Current challenges to central banks' independence

October 11, 2022
Annual O. John Olcay Lecture on Ethics and Economics at the Peterson Institute, Washington

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In the recent past, the political and economic backdrop has changed dramatically. Inflation is far too high almost everywhere, and central banks are raising their policy interest rates at a time when stocks of government debt are large. In some places, central bank independence is being publicly called into question. Threats to central banks' independence, and thus to their ability to fulfil their monetary policy mandates, are particularly acute in the current economic environment.

History teaches us that when central banks are closely tied to the fiscal authority, expansionary monetary policy is often used, directly or indirectly, to finance government deficits. Time and again, this has ended in high inflation. Price stability can only be achieved with an independent monetary policy, i.e. without political pressure on the central bank. It is thus important to avoid fiscal dominance, that is to say fiscal considerations holding sway over monetary policy.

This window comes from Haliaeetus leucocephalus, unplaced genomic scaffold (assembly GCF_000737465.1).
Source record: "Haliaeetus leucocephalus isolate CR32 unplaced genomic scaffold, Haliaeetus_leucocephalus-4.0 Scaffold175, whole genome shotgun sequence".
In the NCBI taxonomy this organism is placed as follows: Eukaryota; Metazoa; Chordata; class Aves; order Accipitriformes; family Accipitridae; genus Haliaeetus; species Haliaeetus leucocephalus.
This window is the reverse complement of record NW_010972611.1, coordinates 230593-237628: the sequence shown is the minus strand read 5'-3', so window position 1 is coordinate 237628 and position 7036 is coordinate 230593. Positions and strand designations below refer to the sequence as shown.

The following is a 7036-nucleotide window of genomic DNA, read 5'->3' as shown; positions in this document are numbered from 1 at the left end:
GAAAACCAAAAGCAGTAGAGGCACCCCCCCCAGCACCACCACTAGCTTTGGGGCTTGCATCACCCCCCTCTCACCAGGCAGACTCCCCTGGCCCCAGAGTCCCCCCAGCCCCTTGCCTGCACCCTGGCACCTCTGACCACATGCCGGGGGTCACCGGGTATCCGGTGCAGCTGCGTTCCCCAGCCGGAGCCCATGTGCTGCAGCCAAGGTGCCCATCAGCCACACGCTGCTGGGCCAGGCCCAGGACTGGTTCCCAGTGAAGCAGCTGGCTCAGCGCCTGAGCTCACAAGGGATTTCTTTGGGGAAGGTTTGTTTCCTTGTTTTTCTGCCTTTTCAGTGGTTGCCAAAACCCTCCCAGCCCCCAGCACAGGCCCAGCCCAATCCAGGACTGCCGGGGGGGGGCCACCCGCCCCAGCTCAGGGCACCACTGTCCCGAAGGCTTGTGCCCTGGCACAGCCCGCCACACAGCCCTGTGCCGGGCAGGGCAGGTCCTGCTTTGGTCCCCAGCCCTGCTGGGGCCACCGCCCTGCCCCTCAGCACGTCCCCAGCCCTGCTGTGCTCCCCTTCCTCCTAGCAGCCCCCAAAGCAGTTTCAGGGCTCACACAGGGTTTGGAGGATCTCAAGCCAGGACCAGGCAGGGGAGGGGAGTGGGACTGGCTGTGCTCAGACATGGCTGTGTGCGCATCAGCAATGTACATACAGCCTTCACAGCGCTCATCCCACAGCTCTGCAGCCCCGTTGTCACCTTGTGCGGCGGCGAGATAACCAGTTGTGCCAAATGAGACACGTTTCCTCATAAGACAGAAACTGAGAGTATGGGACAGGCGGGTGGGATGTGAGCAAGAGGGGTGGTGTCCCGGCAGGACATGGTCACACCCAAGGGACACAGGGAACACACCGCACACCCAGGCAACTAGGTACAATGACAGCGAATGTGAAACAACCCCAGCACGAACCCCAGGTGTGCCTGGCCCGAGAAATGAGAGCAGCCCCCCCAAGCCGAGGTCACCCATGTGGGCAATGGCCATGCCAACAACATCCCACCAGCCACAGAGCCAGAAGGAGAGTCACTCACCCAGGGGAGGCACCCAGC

Fiscal dominance can take the form of either misused or misguided monetary policy. Misused monetary policy consists of the central bank explicitly deciding to help government finances, and reflects a lack of good and stable governance. Misguided monetary policy occurs when central banks' judgement is altered to avoid political pressure, which leads to policy mistakes that help government finances.

To fight inflation effectively, central banks need independence - precisely at a time when such independence is at risk because of high inflation. So how can central bank independence best be ensured? First of all, the dividing line between monetary and fiscal policy must remain clear. The most effective way of achieving this is for central banks to have narrow mandates focused on their core task: ensuring medium-term price stability. Second, monetary policy should not be misused for government finances. Financial conditions should now be tightened with a clear focus on bringing inflation back to target. And third, monetary policy should not be misguided, thus an underlying expansionary bias is to be avoided. By doing their job well, central banks prove that they are using their independence in the best interests of society.

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    Chairman of the Governing Board

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